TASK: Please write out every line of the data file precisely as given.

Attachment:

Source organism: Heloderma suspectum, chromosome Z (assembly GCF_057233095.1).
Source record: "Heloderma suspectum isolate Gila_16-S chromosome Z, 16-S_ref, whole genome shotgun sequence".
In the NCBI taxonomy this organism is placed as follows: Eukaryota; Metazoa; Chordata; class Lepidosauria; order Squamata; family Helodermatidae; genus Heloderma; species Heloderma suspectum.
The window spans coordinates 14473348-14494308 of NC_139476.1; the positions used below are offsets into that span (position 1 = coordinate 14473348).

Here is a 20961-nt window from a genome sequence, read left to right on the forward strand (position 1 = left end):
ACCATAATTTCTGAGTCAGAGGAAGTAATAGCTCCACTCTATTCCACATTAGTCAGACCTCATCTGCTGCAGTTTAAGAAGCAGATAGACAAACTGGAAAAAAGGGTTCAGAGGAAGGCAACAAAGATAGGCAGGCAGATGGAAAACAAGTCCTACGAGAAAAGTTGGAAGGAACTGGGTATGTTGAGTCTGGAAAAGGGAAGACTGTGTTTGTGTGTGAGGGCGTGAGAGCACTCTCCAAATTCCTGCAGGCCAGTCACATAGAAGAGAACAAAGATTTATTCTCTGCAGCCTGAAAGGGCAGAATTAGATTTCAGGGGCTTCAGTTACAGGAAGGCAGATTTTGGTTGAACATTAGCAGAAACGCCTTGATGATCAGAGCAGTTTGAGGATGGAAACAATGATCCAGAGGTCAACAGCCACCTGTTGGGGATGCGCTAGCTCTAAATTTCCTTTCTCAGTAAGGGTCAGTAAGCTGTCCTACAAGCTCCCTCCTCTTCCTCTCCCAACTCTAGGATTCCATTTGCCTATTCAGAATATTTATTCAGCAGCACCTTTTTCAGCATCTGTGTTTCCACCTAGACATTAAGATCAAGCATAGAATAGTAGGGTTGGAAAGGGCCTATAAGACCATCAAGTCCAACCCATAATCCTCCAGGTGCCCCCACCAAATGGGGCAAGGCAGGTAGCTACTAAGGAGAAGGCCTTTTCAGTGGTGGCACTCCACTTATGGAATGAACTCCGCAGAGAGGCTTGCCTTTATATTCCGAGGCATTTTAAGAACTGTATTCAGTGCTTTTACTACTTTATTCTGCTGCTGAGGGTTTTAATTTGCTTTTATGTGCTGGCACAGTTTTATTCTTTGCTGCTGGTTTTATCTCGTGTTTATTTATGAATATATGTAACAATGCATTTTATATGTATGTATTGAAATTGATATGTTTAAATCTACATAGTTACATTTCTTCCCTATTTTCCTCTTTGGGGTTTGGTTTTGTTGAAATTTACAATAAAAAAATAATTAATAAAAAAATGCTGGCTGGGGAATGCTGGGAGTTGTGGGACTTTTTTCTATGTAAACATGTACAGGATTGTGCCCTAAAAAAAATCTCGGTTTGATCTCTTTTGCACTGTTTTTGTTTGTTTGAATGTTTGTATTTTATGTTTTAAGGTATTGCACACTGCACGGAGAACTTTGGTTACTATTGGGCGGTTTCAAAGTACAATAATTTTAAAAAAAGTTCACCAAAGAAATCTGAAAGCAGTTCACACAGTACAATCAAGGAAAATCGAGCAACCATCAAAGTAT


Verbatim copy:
Source organism: Heloderma suspectum, chromosome Z (assembly GCF_057233095.1).
Source record: "Heloderma suspectum isolate Gila_16-S chromosome Z, 16-S_ref, whole genome shotgun sequence".
In the NCBI taxonomy this organism is placed as follows: Eukaryota; Metazoa; Chordata; class Lepidosauria; order Squamata; family Helodermatidae; genus Heloderma; species Heloderma suspectum.
The window spans coordinates 14473348-14494308 of NC_139476.1; the positions used below are offsets into that span (position 1 = coordinate 14473348).

Here is a 20961-nt window from a genome sequence, read left to right on the forward strand (position 1 = left end):
ACCATAATTTCTGAGTCAGAGGAAGTAATAGCTCCACTCTATTCCACATTAGTCAGACCTCATCTGCTGCAGTTTAAGAAGCAGATAGACAAACTGGAAAAAAGGGTTCAGAGGAAGGCAACAAAGATAGGCAGGCAGATGGAAAACAAGTCCTACGAGAAAAGTTGGAAGGAACTGGGTATGTTGAGTCTGGAAAAGGGAAGACTGTGTTTGTGTGTGAGGGCGTGAGAGCACTCTCCAAATTCCTGCAGGCCAGTCACATAGAAGAGAACAAAGATTTATTCTCTGCAGCCTGAAAGGGCAGAATTAGATTTCAGGGGCTTCAGTTACAGGAAGGCAGATTTTGGTTGAACATTAGCAGAAACGCCTTGATGATCAGAGCAGTTTGAGGATGGAAACAATGATCCAGAGGTCAACAGCCACCTGTTGGGGATGCGCTAGCTCTAAATTTCCTTTCTCAGTAAGGGTCAGTAAGCTGTCCTACAAGCTCCCTCCTCTTCCTCTCCCAACTCTAGGATTCCATTTGCCTATTCAGAATATTTATTCAGCAGCACCTTTTTCAGCATCTGTGTTTCCACCTAGACATTAAGATCAAGCATAGAATAGTAGGGTTGGAAAGGGCCTATAAGACCATCAAGTCCAACCCATAATCCTCCAGGTGCCCCCACCAAATGGGGCAAGGCAGGTAGCTACTAAGGAGAAGGCCTTTTCAGTGGTGGCACTCCACTTATGGAATGAACTCCGCAGAGAGGCTTGCCTTTATATTCCGAGGCATTTTAAGAACTGTATTCAGTGCTTTTACTACTTTATTCTGCTGCTGAGGGTTTTAATTTGCTTTTATGTGCTGGCACAGTTTTATTCTTTGCTGCTGGTTTTATCTCGTGTTTATTTATGAATATATGTAACAATGCATTTTATATGTATGTATTGAAATTGATATGTTTAAATCTACATAGTTACATTTCTTCCCTATTTTCCTCTTTGGGGTTTGGTTTTGTTGAAATTTACAATAAAAAAATAATTAATAAAAAAATGCTGGCTGGGGAATGCTGGGAGTTGTGGGACTTTTTTCTATGTAAACATGTACAGGATTGTGCCCTAAAAAAAATCTCGGTTTGATCTCTTTTGCACTGTTTTTGTTTGTTTGAATGTTTGTATTTTATGTTTTAAGGTATTGCACACTGCACGGAGAACTTTGGTTACTATTGGGCGGTTTCAAAGTACAATAATTTTAAAAAAAGTTCACCAAAGAAATCTGAAAGCAGTTCACACAGTACAATCAAGGAAAATCGAGCAACCATCAAAGTAT